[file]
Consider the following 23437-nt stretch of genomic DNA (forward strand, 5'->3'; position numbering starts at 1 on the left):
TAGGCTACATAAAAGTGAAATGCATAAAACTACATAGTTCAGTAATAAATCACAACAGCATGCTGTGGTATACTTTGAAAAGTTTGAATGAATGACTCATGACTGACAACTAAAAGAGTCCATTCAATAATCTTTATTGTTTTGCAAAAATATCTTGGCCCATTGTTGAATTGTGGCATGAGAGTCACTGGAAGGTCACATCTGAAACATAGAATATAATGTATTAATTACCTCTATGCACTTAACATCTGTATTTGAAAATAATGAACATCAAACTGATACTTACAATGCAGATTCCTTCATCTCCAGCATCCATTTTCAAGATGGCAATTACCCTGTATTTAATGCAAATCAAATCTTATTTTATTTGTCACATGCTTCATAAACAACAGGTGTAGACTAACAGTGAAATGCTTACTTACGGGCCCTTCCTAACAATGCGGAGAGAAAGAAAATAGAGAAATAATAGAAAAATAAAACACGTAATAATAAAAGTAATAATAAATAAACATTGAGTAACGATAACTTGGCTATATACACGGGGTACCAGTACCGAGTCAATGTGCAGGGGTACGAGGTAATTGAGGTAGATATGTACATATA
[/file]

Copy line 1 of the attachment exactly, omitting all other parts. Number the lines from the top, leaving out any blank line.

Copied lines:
Consider the following 23437-nt stretch of genomic DNA (forward strand, 5'->3'; position numbering starts at 1 on the left):